Location Live has orchestrated some of the most ambitious brand activation campaigns ever seen over the last decade. In 2020 they launched the first ever digital platform enabling landlords, brands and agencies to engage directly and conduct ultra-efficient transactions of ‘experiential space.’ ‘Experiential space’ is a location with natural footfall where brands can proactively engage with consumers.
The Location Live digital platform is modestly named lo:live, and we asked Chief Technology Officer, Kevin Cavilla, for insights into how experiential marketing assisted by next-generation technology is contributing to the reenergising of regional town centres.
How did lo:live respond to the Covid pandemic?
Launching lo:live mid pandemic was both the very worst and very best timing: in prevailing market uncertainty we were able to support negative industry interruption with a positive technological disruption, re-energising the market with much-needed virtual tools.
The arrival of lo:live, with its 3D graphics and immersive imagery, meant experiential space could be discovered and viewed remotely, then strategically shortlisted to very specific parameters and demographics. All of which gave agencies and brands flexible and agile campaign planning tools that became crucial due to the pandemic market volatility.
Campaign lead times were slashed with space booked much closer to activation, as a result the immediacy of access to information and speed of planning and booking using lo:live became hugely important to the market. The platform also gave landlords a forum to engage and update the marketplace in response to shifting rules and regulations.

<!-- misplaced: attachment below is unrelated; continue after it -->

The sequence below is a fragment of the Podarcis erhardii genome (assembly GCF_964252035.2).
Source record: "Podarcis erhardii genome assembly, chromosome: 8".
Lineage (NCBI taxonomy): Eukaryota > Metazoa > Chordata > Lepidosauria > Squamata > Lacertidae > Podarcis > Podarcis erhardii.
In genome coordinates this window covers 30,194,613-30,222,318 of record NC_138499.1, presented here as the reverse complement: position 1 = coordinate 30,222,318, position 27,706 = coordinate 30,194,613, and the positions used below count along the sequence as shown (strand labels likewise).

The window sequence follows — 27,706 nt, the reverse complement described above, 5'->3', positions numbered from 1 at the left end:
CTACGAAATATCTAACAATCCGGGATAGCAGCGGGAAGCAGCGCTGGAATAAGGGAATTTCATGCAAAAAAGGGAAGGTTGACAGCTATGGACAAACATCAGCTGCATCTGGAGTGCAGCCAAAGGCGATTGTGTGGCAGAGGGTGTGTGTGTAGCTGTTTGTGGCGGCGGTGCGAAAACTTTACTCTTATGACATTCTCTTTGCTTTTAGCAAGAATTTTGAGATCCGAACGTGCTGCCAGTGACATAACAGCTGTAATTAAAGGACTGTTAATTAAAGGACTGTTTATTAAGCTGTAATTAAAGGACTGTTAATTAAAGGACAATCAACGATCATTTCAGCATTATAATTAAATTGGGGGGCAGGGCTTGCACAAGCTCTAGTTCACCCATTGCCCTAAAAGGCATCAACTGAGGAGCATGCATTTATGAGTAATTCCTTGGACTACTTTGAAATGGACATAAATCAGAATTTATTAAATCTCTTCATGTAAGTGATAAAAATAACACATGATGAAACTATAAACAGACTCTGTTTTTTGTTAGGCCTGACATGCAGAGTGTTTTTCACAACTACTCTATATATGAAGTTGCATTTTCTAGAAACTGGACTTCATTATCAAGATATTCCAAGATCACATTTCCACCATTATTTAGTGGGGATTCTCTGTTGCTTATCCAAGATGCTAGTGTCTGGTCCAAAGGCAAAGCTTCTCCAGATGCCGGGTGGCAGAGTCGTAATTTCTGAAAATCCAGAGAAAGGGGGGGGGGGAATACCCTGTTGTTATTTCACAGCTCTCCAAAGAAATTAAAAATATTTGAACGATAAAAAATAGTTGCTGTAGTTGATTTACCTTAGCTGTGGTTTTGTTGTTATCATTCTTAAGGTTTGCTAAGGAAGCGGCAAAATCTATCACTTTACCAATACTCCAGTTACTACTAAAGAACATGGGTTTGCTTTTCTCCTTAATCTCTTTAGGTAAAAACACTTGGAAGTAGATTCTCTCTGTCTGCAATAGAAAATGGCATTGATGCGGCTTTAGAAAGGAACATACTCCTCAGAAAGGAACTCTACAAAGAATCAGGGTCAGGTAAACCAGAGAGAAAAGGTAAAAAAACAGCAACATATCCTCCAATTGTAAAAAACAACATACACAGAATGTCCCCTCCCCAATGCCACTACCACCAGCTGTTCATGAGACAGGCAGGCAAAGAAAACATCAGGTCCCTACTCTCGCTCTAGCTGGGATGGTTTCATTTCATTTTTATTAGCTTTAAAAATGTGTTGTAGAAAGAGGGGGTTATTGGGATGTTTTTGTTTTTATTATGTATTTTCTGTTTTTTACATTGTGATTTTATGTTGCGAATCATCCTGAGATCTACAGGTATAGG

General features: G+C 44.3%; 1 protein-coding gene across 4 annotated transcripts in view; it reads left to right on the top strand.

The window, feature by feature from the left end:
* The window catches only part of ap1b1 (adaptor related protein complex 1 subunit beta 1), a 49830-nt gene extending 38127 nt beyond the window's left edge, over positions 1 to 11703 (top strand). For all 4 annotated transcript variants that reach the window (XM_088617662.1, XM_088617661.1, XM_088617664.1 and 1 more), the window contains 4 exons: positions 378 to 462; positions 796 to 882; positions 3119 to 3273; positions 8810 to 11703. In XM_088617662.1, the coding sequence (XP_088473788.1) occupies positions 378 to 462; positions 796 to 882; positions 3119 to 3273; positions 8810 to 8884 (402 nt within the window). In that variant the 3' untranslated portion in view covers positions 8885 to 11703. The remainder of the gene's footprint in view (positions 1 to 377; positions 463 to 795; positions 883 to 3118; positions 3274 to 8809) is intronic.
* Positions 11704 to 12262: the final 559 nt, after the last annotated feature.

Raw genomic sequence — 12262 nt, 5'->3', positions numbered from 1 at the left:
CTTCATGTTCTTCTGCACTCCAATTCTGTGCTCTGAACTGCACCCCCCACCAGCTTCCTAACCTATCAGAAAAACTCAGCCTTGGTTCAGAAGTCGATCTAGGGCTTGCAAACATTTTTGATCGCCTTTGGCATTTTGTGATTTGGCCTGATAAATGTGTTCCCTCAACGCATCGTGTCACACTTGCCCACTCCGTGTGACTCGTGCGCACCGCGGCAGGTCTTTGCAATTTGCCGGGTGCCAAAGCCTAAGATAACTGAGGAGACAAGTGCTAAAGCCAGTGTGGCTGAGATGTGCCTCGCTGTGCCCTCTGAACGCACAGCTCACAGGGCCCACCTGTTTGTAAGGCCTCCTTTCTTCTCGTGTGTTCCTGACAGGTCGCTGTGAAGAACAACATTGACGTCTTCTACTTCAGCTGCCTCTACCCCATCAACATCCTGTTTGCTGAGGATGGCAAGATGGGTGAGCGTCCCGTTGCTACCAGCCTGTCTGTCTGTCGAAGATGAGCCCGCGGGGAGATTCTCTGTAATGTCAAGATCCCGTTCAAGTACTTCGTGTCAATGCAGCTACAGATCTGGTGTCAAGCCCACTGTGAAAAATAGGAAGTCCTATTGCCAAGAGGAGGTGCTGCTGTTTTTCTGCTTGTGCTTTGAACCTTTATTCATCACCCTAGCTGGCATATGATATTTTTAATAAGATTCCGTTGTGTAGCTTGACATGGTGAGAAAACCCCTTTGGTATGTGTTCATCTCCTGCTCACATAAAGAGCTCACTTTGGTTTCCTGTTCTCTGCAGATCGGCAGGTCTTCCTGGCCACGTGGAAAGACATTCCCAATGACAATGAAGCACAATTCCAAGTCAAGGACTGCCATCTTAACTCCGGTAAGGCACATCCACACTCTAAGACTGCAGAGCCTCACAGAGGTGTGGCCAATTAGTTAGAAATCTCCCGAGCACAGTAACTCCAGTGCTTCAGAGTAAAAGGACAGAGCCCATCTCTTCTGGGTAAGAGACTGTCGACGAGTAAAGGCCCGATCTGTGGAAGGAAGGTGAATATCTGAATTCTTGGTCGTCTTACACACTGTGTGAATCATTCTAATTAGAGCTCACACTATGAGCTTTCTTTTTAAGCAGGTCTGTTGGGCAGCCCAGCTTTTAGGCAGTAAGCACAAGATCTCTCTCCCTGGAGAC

How can experiential marketing help rejuvenate city centres?
The pandemic saw a shift in demand to outdoor experiential spaces and urban hubs closer to consumers. Regional town centres benefitted and lo:live offered a direct route to exciting spaces previously under the radar of brands and agencies. Overlooked locations were activated or repurposed for brand campaigns seeking local consumer touchpoints.
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For example, we worked with Nivea in partnership with Cancer Research, and we managed to book 36 spaces for a summer campaign, many of which had rarely if even been used for experiential marketing. In these situations, word gets out through social media, increasing curiosity in town centres whose steady footfall is attractive to brands. A clear symbiosis emerges: a regeneration in town centre creative energy, coupled with a rejuvenation in the desire by agencies and brands to engage with consumers there.
Your aim is to ‘democratise’ the marketplace; what does this mean?
lo:live filters landlord inventory into unbiased ‘best-fit’ search results, so it doesn’t restrict location options, but significantly widens the choice. lo:live’s impartiality also fostered a level playing-field between more established landlords and new entrants to this media with limited marketing budgets, enabling them to digitise their inventory and present it to the market in a way they couldn’t before.
All of which supports lo:live’s core goal: to provide agencies and brands the ability to find the right space and audience for their campaign, with lo:live facilitating better landlord engagement to fulfil the demand. Taking away these entry barriers widens the participant marketplace.
Do you see this trend repeating in 2022?
It remains to be seen whether the uptake in town centre experiential marketing was a short-term pandemic response or a more permanent shift to outside spaces. Fortunately, lo:live platform usage continues to grow at pace with commensurate increases in inventory, searches, and harvestable data, so we will be able to identify trends in real time and feed this back this to our clients. In this tactically competitive media, forewarned is to be forearmed.